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Canadian magazine covers from 2012, which include Canadian House & Home, Canadian Georgraphic, Maclean’s, Chatelaine.Peter Power/The Globe and Mail

After years of complaints from some of Canada's largest magazine publishers that the industry's annual awards program was a bloated affair that honoured too many recipients, the sector's primary trade group announced Wednesday that it will launch an additional set of awards.

But the Magazine Grands Prix, as the new laurels are to be called, will compete for sponsorship dollars and public attention with the 39-year-old National Magazine Awards, whose administrators insist have a "bright and confident future."

The schism comes after representatives of Rogers Media, TVA, St. Joseph Media, Reader's Digest and Walrus Magazine sent a letter to the National Magazine Awards Foundation last November suggesting the not-for-profit was resistant to slimming down its legacy program because "more awards, more categories and more nominations mean more money to support the program and the Foundation."

The companies said the letter would serve as notice that they would no longer participate in the NMAs.

This year, the NMAs handed out 303 honours – gold, silver, and honourable mentions – across 39 categories. Magazines published by Rogers, TVA, Walrus and St. Joseph Media picked up more than 100 of those honours, including 18 golds.

"Our view was, if we're going to do the top magazine awards program in the country, let's make it really, really focused, and let's have those awards really mean something," said Douglas Knight, the chair of the national trade association, Magazines Canada, and president of St. Joseph Communications Media Group, whose Toronto Life magazine picked up 26 NMAs at last June's gala. "To win a Magazine Grands Prix, you're going to feel: Okay, this is a serious award."

The new Magazine Grands Prix will hand out awards in 26 categories: 11 to individual writers or visual artists, and 15 to magazine titles. Mr. Knight suggested that honouring the publications would shine a spotlight on the editors and art directors who are the industry's unsung heroes. "Our feeling was, we need to recognize the creativity of that group of people, because they're the core of what we do, creatively."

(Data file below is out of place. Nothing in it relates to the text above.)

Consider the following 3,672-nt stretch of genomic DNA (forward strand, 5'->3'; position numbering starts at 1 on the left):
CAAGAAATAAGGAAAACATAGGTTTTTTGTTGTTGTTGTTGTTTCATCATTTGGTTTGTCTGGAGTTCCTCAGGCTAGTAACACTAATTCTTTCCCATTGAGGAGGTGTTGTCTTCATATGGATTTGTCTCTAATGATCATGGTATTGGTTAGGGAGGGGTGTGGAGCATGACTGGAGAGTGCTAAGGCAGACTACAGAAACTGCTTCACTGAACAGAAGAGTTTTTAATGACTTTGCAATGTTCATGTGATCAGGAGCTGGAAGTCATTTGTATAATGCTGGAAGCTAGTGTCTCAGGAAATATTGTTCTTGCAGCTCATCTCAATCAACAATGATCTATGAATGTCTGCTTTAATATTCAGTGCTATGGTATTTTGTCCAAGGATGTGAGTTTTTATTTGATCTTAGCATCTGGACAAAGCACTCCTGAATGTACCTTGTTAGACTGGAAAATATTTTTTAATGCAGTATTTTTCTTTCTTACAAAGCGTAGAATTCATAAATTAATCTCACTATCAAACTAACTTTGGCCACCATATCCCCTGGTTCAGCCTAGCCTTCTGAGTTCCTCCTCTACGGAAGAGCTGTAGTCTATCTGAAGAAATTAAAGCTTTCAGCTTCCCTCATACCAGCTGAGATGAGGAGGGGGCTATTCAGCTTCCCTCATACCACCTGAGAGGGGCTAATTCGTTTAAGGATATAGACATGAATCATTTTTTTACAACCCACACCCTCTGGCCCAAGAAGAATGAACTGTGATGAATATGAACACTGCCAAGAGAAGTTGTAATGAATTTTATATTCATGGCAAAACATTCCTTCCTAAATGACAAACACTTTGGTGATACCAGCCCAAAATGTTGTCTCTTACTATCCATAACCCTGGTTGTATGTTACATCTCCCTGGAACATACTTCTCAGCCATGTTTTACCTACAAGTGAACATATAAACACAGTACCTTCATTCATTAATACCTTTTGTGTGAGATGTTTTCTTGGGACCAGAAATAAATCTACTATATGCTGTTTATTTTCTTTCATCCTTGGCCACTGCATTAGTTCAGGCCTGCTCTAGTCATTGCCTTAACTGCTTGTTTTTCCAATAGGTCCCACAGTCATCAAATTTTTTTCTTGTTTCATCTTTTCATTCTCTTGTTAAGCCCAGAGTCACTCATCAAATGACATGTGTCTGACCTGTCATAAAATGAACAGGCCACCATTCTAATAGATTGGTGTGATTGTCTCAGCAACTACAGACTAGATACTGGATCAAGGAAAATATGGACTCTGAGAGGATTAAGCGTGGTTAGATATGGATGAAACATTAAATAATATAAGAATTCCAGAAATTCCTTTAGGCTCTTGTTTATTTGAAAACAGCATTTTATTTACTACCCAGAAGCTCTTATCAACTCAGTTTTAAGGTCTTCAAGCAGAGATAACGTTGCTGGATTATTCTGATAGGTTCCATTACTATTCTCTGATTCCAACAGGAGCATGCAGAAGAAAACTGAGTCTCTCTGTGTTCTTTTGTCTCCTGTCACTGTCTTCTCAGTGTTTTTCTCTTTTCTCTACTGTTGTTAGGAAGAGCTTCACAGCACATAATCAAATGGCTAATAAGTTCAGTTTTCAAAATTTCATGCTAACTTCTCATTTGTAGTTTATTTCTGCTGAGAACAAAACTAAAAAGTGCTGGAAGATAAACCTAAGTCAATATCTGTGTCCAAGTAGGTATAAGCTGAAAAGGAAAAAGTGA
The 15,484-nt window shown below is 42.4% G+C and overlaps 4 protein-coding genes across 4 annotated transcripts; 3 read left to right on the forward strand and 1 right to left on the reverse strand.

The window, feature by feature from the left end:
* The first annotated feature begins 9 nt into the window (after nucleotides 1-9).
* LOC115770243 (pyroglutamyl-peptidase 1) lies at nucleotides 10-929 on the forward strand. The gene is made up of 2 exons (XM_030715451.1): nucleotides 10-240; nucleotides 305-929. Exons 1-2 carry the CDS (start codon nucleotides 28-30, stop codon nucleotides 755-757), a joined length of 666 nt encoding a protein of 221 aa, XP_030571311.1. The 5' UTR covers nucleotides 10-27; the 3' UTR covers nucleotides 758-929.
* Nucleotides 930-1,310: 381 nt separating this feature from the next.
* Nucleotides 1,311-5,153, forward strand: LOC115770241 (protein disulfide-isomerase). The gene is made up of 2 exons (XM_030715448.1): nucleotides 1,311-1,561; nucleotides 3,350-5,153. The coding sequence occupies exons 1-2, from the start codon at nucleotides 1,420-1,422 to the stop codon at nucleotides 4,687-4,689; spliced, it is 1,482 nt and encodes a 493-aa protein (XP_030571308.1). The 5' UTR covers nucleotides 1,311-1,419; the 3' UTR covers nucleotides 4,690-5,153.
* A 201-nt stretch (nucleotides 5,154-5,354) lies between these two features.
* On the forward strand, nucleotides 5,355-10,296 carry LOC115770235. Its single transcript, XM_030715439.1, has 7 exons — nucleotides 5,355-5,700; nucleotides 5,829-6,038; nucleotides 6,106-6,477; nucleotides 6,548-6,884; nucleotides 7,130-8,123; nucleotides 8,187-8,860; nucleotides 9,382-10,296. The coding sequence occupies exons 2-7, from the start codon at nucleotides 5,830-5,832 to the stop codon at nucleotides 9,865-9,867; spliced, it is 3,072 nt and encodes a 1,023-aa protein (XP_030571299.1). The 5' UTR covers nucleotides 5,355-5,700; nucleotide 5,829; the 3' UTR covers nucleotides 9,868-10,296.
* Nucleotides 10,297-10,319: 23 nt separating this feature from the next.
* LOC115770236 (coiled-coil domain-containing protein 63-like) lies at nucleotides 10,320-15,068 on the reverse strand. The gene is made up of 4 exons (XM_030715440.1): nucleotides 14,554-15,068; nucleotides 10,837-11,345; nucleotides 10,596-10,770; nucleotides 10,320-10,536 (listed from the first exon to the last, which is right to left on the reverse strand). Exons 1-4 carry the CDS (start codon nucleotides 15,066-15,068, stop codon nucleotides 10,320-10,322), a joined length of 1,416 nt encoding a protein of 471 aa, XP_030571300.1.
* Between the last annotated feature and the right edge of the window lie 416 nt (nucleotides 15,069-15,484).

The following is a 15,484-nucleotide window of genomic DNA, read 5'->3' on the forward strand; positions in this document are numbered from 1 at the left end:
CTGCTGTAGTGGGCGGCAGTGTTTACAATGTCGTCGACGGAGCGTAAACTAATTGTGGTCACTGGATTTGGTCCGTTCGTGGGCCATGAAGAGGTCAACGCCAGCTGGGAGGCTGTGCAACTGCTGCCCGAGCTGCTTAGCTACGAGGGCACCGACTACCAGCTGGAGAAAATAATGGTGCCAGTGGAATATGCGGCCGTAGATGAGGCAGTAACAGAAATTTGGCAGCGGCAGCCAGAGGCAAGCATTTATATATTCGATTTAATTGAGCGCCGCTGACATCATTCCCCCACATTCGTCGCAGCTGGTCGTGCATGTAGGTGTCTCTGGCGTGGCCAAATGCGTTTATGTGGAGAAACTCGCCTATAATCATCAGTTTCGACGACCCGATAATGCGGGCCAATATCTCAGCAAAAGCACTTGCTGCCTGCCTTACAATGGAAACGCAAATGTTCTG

The move echoes the approach taken by the periodical industry in other countries, including the U.S., where the Association of Magazine Media hands out fewer than two dozen Ellie Awards at an annual gala dinner.

Work nominated for the new Canadian award may have appeared on any platform – print or digital – but must have been published by an outlet with at least two print editions a year. That rule would bar such digital-based outlets as Hazlitt, which picked up 15 National Magazine Awards this year, and BuzzFeed Canada, which won two.

Those outlets could still find plenty to celebrate in the NMAs, which are intending to expand their nascent Digital Publishing Awards program even as they finally move to trim the number of categories in the legacy awards, whose large size led to the industry split. "There's an enormous amount of content created online," said Nino Di Cara, the board president of the National Magazine Awards Foundation, in an interview. "We want to help celebrate the achievement of that."

He also noted that individual writers and photographers will be encouraged to submit their own work for consideration, even if the magazine in which the piece was published has withdrawn from the NMAs and decamped to the Magazine Grands Prix.

Freelance writers and visual artists may find the price of entry to the NMAs steep: Submissions, which are traditionally paid for by publications, cost $95 each.

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